Now for the stools.  Symbolism is huge in Ghana.  Having a stool is a marking that you are a chief.  The president’s home in Ghana is actually shaped like a stool.  You can look up Ghanaian stool to see what they look like if you want.  Anyway, the stools are a bit sacred here so when they are washed during the festival no one is allowed to see it happen.  Each ethnic group has stools made out of different material but overall it is the same.
Back to the festival… so Friday is the day of the durbar.  Each year the festival has a lesson to go along with it and this year the lesson was moral restoration. This occurs by a few of the chiefs and other important people giving speeches.  Of course, it is much more dramatic at a Ghanaian festival.  The morning started by a sheep being slaughtered and then having the head and intestines hung in a tree.  Ew is all I have to say on that.  Then there is a parade with the chiefs being carried up and down the street with drummers and guns surrounding them and they are dressed up in all their gold jewelry and they make their way to their chairs at the front of the plaza.  So dramatic but so exciting to watch.  After that the police pushed everyone out of the plaza (literally) so that it was open for the chiefs to see the speeches.  We were caught in the middle of this and it was terrifying but somehow we managed to make our way out and they let us sit in the plaza.  While we were there, the chief from Adenkrebi where we did our homestays recognized us (not the hardest thing to do we stand out A LOT) so we were called up to greet each of the chiefs.  Our experiences are our of this world over here.  After that the speeches began about having good morals, especially during the 2012 election which a lot of people think isn’t going to go well.  Good thing we wont be here for that.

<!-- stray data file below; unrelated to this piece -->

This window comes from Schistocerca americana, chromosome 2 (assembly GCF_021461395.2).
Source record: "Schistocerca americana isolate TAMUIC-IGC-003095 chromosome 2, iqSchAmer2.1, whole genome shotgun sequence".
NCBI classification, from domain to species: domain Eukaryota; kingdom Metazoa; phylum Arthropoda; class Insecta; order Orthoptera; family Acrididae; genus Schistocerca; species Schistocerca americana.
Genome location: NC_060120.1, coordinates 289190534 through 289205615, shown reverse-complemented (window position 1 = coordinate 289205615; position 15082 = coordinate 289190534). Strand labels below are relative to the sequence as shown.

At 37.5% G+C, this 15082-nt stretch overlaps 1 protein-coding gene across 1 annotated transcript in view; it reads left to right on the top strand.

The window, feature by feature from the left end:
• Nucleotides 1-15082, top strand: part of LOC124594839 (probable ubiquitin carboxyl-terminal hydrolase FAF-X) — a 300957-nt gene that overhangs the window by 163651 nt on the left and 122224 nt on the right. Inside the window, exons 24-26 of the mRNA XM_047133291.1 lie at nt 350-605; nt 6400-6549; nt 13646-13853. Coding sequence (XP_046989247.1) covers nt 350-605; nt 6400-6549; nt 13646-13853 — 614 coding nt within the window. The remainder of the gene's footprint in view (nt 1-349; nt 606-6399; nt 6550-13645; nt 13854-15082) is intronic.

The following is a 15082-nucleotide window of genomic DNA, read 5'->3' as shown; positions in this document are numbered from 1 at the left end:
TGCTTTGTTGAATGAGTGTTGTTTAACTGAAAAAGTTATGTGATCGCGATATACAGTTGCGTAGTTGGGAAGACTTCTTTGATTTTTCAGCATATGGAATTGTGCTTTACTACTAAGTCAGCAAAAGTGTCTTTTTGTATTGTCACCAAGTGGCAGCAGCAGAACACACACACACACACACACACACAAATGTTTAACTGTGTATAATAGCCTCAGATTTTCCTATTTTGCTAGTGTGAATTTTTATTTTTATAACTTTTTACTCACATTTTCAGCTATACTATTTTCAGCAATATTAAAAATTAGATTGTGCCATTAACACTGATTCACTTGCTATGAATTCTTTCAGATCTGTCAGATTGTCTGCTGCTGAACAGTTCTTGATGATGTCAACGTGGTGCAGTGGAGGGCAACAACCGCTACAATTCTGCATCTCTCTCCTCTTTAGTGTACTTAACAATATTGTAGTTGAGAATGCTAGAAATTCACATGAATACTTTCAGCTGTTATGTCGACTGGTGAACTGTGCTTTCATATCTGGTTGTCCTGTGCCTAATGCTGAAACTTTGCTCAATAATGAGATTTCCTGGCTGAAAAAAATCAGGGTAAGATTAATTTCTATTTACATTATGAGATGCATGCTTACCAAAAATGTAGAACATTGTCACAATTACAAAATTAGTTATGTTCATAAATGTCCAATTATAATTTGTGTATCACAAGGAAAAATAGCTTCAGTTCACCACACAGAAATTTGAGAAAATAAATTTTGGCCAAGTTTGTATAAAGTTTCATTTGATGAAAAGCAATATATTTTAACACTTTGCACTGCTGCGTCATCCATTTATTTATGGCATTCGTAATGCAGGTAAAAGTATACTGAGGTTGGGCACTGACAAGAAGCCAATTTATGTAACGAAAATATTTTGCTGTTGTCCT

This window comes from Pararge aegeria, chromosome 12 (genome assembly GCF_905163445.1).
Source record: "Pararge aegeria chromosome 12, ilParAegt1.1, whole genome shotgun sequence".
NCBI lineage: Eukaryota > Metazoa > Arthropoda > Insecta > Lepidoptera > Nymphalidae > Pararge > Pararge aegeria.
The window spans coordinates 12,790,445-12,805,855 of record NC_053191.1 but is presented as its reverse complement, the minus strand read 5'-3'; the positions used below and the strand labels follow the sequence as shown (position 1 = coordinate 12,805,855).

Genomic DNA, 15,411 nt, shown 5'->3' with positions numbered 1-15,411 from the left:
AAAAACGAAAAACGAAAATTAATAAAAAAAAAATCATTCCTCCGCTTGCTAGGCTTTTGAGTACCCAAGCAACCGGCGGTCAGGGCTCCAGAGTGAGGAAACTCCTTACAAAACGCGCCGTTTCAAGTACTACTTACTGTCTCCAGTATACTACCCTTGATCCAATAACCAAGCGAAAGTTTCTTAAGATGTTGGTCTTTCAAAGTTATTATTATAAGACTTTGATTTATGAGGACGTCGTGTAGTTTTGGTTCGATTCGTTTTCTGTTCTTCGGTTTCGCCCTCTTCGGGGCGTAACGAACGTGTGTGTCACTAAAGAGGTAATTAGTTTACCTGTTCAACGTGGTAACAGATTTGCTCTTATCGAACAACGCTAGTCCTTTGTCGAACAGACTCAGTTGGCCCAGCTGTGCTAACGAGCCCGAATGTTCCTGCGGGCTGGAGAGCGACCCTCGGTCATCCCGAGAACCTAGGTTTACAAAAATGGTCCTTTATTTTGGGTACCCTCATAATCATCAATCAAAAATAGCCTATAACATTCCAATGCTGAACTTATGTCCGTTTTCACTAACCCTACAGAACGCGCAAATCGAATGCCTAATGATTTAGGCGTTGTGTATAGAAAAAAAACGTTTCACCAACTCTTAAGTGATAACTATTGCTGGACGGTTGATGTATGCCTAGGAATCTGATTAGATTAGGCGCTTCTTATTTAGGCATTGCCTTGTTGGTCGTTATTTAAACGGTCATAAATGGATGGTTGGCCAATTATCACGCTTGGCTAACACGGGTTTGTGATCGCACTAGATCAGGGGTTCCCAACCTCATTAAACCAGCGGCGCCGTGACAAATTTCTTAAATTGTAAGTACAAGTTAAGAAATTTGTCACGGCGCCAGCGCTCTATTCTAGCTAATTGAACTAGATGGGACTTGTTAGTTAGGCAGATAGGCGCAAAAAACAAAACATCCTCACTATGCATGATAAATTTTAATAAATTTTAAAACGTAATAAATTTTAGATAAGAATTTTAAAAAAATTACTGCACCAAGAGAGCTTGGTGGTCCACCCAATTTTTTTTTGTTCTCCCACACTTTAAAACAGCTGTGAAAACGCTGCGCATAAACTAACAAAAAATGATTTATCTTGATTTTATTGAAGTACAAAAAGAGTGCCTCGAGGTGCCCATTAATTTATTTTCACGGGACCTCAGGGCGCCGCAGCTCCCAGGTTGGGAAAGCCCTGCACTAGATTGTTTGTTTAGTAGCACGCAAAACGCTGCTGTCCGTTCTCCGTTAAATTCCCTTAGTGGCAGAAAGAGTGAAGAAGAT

We left Akropong Saturday morning for a hike in Shia Hills.  We stopped by baboons.  I hid because they are evil and I am scarred from my experiences from them in Kenya.  And baboons are just ugly.  Then we made our way to a mountain that looks like it is a 90 degree angle up so of course we climbed it.  It was strenuous for sure but the view at the top was amazing.  Lame comparison but I don’t have pictures right now so imagine Lion King and standing on Pride Rock and looking out – that was the view we saw.  It was amazing.  Then we saw where people used to live up there in a cave.  Which was actually two rocks that fell together and left a very tiny opening in between.  We crawled through and shimmied out on the other side.  On our stomachs – it was that tiny.  Then we made our way back down the mountain and finally headed back to Accra.
It has been a crazy two weeks of traveling and I leave again this weekend for an 8 day trip.  So far the experiences have been great and I hope they continue for the next trip.  October has been flying by so fast and by the time I am back from this next trip it will be November.  Insane. 
As always, I love and miss you all so much.  Thank you for all of you who are sending your support, it means the world to me. 

Saturday, October 15, 2011

a few pictures from adenkrebi :)

Here is a picture of one of the homes in Adenkrebi. 

Here is a picture of one of the village ladies pounding banku.

Me with some of the adorable children from the school :)

A view of Accra from up in Adenkrebi.

This is how well I handled crab hunting...and proof that I did for you doubters.